Planet Labs Imagery: The Entire Earth, Everyday
Planet Labs (or simply Planet) started with one main idea: To capture our dynamic Earth… Every day.
So how did they accomplish this feat?
The problem with most satellites is that they are large, clunky, and expensive to build. So Planet designed an ultra-compact, inexpensive one (CubeSat) which they could manufacture in bulk.
Over time, they have launched roughly 200 doves (now known as Planetscope) into a single orbit plane. They scan each pole once every 90 minutes. As the Earth rotates, they collectively capture the entire Earth, every day.
Today you’re going to meet the satellite constellation that’s revolutionized how we see the Earth.
Planetscope and CubeSAT Design
Instead of Earth being static, it’s dynamic. And because the Earth is always changing, we need new innovative ways to look at it. From farming to retail to urban growth, there are hundreds of remote sensing applications in use today.
What’s special about the Planetscope fleet is its incredible temporal resolution. Because Planet’s fleet has grown to roughly 200, it can monitor anything and everything on Earth.
In 2015, Planet’s fleet began with a constellation of 67 doves within 4 separate launches. And again in 2015, it grew by another 42 dove satellites. Finally, Planet’s fleet is now orbiting at about 200 making it the largest constellation of Earth-imaging satellites in human history.
- 4 bands (RGB and NIR)
- 3 meters resolution (resampled)
13 SkySAT and 5 RapidEye Satellites
The next chapter for Planet Labs belonged to two important acquisitions – RapidEye and SkySAT. And the acquisitions occurred simultaneously with the growth of its Planetscope fleet.
When Planet acquired RapidEye from BlackBridge, they now controlled a longer archive of Earth’s history. Dating back to 2009, you can actually dig deep into Planet’s 5-meter resolution RapidEye imagery archive. Overall, because of this archive expansion, now users can better understand Earth’s trends based on a longer historical period.
The next acquisition was the SkySAT satellite from Google’s Terra Bella. And this time, when Planet acquired SkySAT, this transformed its fleet into even higher resolution data (1-meter). Also, SkySAT gives the capabilities for a James Bond-style full-motion black and white video. Perfect for spies, or anyone who wants video footage from space.
Planet has a growing fleet. And it has revolutionized the satellite industry with an entirely different approach. Now that you have some background on Planet’s satellites, here’s how can you use Planet’s products.
Planet Explorer (Beta)
If you want to search, filter, and find imagery within an area of interest, then Planet’s Explorer Beta is your best option. This is one of the neatest satellite web viewers because of how it gives monthly previews. For example, in February, the snow cover dominates the North.
But in August, you can see how the snow recedes in the North
Ok, the changing of the seasons isn’t terribly interesting. I get it.
But the interesting thing is how many satellite scenes they’ve collected to make this happen! This map shows the number of scenes Planet has collected.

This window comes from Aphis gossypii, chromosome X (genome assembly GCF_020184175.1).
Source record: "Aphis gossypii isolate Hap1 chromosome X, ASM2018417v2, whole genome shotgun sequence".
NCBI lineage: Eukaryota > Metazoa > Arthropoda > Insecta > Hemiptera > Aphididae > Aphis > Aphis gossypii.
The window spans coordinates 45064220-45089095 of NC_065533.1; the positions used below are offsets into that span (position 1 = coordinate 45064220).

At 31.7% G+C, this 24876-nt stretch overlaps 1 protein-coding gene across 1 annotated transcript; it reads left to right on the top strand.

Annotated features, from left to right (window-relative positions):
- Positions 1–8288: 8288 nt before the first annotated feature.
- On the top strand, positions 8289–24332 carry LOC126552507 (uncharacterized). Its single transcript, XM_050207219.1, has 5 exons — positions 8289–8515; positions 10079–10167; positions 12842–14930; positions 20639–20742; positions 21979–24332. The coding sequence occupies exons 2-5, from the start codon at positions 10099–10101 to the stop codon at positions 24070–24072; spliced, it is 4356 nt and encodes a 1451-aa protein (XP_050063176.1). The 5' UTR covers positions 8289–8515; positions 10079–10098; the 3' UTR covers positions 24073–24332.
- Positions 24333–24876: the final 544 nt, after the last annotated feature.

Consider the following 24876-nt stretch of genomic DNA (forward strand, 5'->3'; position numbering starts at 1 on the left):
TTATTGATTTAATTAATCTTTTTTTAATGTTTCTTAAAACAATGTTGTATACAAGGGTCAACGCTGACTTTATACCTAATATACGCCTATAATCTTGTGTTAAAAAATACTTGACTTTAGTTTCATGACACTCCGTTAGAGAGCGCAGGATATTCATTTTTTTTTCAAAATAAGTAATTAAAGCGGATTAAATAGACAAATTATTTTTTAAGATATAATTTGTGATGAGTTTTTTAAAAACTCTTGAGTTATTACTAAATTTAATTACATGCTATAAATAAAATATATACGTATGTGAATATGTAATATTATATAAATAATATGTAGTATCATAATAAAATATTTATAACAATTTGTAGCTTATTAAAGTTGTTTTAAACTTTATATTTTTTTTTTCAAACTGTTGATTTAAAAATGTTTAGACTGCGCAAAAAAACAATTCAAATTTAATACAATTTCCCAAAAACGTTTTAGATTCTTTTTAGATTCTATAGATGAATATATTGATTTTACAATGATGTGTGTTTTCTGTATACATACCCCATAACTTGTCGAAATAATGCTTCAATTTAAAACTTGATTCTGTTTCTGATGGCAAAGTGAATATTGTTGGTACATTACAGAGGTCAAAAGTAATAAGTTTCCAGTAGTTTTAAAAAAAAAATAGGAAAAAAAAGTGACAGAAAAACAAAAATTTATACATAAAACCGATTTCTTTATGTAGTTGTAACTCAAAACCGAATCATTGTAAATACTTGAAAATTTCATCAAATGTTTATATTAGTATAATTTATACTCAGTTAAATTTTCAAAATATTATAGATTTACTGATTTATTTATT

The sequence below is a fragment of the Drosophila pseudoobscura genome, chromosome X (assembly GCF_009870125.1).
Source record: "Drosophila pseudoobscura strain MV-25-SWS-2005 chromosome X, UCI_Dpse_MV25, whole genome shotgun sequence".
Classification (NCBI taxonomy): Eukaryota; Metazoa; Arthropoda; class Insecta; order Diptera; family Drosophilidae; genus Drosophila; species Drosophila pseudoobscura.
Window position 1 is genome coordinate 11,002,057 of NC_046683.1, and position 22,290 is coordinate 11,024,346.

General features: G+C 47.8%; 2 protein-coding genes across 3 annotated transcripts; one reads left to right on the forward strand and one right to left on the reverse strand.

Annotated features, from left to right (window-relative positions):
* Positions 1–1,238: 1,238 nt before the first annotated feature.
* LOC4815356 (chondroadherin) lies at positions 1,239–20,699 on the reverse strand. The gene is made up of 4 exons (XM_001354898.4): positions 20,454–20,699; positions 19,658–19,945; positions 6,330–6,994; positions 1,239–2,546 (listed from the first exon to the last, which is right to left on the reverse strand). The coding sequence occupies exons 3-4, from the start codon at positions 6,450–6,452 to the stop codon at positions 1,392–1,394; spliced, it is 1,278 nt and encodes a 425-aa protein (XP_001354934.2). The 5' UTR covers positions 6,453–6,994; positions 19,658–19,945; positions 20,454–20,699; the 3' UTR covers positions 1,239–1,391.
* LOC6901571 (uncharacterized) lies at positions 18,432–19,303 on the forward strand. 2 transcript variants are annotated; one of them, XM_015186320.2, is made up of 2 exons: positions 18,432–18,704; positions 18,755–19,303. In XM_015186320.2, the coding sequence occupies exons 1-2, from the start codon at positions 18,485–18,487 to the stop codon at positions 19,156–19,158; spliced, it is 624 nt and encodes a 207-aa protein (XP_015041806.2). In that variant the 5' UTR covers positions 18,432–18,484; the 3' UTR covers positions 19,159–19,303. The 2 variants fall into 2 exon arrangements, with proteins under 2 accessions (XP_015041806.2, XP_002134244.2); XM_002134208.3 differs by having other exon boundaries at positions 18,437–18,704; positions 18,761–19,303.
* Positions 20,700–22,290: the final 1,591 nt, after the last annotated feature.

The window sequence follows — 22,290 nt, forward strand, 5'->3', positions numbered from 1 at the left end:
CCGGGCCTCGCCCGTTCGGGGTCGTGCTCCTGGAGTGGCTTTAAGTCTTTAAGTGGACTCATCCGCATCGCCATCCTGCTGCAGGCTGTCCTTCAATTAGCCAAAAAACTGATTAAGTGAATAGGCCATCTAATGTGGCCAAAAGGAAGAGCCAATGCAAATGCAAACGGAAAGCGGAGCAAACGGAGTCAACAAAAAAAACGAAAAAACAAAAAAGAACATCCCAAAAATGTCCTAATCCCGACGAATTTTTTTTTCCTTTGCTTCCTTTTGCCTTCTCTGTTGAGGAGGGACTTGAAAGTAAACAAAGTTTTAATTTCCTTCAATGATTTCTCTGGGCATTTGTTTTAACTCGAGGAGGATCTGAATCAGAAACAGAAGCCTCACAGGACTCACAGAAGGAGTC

For example, most of the United States is in the range of 4k to 12K for scenes. That is a lot of satellite acquisitions!
Long gone are the days when you actually physically need to download a copy of the data to your hard drive. Although I still love getting the raw data, Planet’s base maps integrate 1.5 million scenes daily in WGS84 Web Mercator.
So this means that you always have the most updated image of Earth for your maps. There are also a couple of other neat features:
- Travel back in time with their basemap time-lapse and really get a glimpse of how things change in time.
- Programmatically search and download satellite imagery using Planet’s API.
- Enable email notifications for your AOI and wait for a notification in your inbox for the perfect, cloudless scene.
PlanetScope satellite specifications:
Here are some of the specifications for the PlanetScope constellation and its technology
|Launch Date||Various launches since 2013|
|Orbit Altitude||Around 500 kilometers (310 miles)|
|Imaging Frequency||Daily revisits for most locations|
|Image Resolution||3.7 meters (Panchromatic)|
|3.7 meters (Multispectral)|
|Spectral Bands||Blue, Green, Red, Near Infrared|
|Swath Width||25 km (per image)|
|Data Products||RGB Images, Multipsectral Images, NDVI (Derived), Land Cover (Derived), etc.|
|Applications||Agriculture, Environmental Monitoring, Urban Planning, Disaster Response, etc.|
|Spectral Bands||Coastal Blue: 431 – 452 nm|
Blue: 465 – 515 nm
Green I: 513 – 549 nm
Green: 547 – 583 nm
Yellow: 600 – 620 nm
Red: 650 – 680 nm
Red Edge: 697 – 713 nm
NIR: 845 – 885 nm
What’s next for Planet?
The use of satellite imagery for analytics is an untapped resource. You name it: the environment, agriculture, retail sales, oceanography, etc.
While companies like Maxar deliver more spectral bands, Planet takes a different approach. They offer an extraordinary amount of coverage almost as if it’s near real-time. I guess that’s why they are called “Planet” :)
So what direction will Planet take from here? Better spectral resolution? Stereo Imagery? Synthetic aperture radar (SAR)? Analytics?
It’s an exciting time in the world of remote sensing. No matter your field of study, take our list of remote sensing applications… and apply what you learn using satellite imagery like Planet Labs.